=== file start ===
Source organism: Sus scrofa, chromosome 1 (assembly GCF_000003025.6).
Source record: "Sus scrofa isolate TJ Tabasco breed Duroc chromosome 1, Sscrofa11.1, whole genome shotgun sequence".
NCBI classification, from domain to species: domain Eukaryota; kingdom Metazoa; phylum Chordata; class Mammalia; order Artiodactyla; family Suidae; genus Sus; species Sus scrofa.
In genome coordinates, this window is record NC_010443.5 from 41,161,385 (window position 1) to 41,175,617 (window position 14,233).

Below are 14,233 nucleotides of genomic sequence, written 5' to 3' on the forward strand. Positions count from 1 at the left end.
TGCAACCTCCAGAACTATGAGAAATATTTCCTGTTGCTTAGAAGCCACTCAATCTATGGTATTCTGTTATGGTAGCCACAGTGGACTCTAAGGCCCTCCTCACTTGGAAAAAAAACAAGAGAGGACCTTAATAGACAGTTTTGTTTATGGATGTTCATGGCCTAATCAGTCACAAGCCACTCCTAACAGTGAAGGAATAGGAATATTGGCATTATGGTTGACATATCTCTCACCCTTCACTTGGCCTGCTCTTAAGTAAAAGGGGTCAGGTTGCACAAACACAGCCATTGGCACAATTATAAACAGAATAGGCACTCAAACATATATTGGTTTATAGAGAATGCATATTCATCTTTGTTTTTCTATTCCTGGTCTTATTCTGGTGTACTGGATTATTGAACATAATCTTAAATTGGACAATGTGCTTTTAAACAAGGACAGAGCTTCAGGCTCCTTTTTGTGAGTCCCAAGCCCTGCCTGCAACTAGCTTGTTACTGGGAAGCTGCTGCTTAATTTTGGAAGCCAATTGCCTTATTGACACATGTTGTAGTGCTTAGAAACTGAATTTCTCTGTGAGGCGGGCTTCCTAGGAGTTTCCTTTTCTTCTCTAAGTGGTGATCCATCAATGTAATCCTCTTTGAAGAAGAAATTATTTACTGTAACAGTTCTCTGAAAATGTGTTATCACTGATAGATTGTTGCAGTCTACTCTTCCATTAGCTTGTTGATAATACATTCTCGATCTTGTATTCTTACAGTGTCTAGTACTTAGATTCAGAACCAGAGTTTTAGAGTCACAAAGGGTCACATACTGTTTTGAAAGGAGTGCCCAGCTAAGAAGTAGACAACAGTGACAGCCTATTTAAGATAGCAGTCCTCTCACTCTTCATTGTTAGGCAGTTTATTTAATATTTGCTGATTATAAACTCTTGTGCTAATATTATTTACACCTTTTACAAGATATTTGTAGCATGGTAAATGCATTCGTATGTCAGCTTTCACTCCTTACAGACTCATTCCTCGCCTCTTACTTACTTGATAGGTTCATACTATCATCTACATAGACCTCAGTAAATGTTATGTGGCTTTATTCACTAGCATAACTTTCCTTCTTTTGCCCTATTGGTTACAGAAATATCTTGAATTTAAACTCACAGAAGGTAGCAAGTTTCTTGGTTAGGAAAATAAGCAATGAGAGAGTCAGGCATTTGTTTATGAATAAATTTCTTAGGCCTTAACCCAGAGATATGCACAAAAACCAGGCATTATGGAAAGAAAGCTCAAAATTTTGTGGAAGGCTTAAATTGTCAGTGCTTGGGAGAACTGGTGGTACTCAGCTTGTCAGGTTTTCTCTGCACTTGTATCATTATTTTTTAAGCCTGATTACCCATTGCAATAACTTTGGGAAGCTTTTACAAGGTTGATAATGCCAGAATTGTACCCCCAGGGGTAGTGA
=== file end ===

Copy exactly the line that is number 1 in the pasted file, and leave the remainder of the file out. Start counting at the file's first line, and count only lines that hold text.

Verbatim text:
Source organism: Sus scrofa, chromosome 1 (assembly GCF_000003025.6).